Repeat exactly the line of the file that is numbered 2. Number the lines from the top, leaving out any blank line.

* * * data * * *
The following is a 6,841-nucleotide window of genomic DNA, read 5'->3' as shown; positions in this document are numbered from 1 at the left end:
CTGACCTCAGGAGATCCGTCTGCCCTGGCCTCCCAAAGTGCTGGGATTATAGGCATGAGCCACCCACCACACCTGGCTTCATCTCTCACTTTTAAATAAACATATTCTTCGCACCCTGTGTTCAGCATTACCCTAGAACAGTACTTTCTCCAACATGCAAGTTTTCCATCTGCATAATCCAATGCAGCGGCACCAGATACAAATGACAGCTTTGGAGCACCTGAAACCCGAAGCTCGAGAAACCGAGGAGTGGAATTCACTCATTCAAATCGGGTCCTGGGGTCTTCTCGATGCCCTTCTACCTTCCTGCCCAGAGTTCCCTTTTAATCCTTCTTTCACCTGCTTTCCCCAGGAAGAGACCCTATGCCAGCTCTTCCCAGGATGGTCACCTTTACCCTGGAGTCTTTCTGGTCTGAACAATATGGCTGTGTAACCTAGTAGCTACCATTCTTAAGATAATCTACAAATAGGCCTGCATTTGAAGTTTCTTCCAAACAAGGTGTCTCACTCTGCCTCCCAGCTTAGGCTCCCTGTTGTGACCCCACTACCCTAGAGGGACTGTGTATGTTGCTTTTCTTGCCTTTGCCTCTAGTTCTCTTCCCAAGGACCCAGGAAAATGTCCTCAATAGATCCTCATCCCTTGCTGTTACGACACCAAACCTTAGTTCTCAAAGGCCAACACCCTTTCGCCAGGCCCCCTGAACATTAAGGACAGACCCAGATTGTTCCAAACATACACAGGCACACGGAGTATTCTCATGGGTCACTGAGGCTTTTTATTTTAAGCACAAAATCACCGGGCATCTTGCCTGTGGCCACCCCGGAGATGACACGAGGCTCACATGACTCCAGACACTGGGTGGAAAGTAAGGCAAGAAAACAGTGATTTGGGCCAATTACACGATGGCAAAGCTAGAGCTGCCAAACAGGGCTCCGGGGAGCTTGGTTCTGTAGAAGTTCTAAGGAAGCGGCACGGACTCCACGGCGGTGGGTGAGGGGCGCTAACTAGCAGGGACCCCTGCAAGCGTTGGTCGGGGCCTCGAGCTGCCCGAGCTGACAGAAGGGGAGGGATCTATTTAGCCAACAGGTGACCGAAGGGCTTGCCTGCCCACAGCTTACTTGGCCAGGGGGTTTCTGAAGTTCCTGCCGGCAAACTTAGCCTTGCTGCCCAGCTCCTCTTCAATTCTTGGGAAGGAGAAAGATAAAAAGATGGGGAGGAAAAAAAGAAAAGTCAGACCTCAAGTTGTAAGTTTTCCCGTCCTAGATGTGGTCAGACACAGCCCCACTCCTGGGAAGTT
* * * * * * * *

CTGACCTCAGGAGATCCGTCTGCCCTGGCCTCCCAAAGTGCTGGGATTATAGGCATGAGCCACCCACCACACCTGGCTTCATCTCTCACTTTTAAATAAACATATTCTTCGCACCCTGTGTTCAGCATTACCCTAGAACAGTACTTTCTCCAACATGCAAGTTTTCCATCTGCATAATCCAATGCAGCGGCACCAGATACAAATGACAGCTTTGGAGCACCTGAAACCCGAAGCTCGAGAAACCGAGGAGTGGAATTCACTCATTCAAATCGGGTCCTGGGGTCTTCTCGATGCCCTTCTACCTTCCTGCCCAGAGTTCCCTTTTAATCCTTCTTTCACCTGCTTTCCCCAGGAAGAGACCCTATGCCAGCTCTTCCCAGGATGGTCACCTTTACCCTGGAGTCTTTCTGGTCTGAACAATATGGCTGTGTAACCTAGTAGCTACCATTCTTAAGATAATCTACAAATAGGCCTGCATTTGAAGTTTCTTCCAAACAAGGTGTCTCACTCTGCCTCCCAGCTTAGGCTCCCTGTTGTGACCCCACTACCCTAGAGGGACTGTGTATGTTGCTTTTCTTGCCTTTGCCTCTAGTTCTCTTCCCAAGGACCCAGGAAAATGTCCTCAATAGATCCTCATCCCTTGCTGTTACGACACCAAACCTTAGTTCTCAAAGGCCAACACCCTTTCGCCAGGCCCCCTGAACATTAAGGACAGACCCAGATTGTTCCAAACATACACAGGCACACGGAGTATTCTCATGGGTCACTGAGGCTTTTTATTTTAAGCACAAAATCACCGGGCATCTTGCCTGTGGCCACCCCGGAGATGACACGAGGCTCACATGACTCCAGACACTGGGTGGAAAGTAAGGCAAGAAAACAGTGATTTGGGCCAATTACACGATGGCAAAGCTAGAGCTGCCAAACAGGGCTCCGGGGAGCTTGGTTCTGTAGAAGTTCTAAGGAAGCGGCACGGACTCCACGGCGGTGGGTGAGGGGCGCTAACTAGCAGGGACCCCTGCAAGCGTTGGTCGGGGCCTCGAGCTGCCCGAGCTGACAGAAGGGGAGGGATCTATTTAGCCAACAGGTGACCGAAGGGCTTGCCTGCCCACAGCTTACTTGGCCAGGGGGTTTCTGAAGTTCCTGCCGGCAAACTTAGCCTTGCTGCCCAGCTCCTCTTCAATTCTTGGGAAGGAGAAAGATAAAAAGATGGGGAGGAAAAAAAGAAAAGTCAGACCTCAAGTTGTAAGTTTTCCCGTCCTAGATGTGGTCAGACACAGCCCCACTCCTGGGAAGTT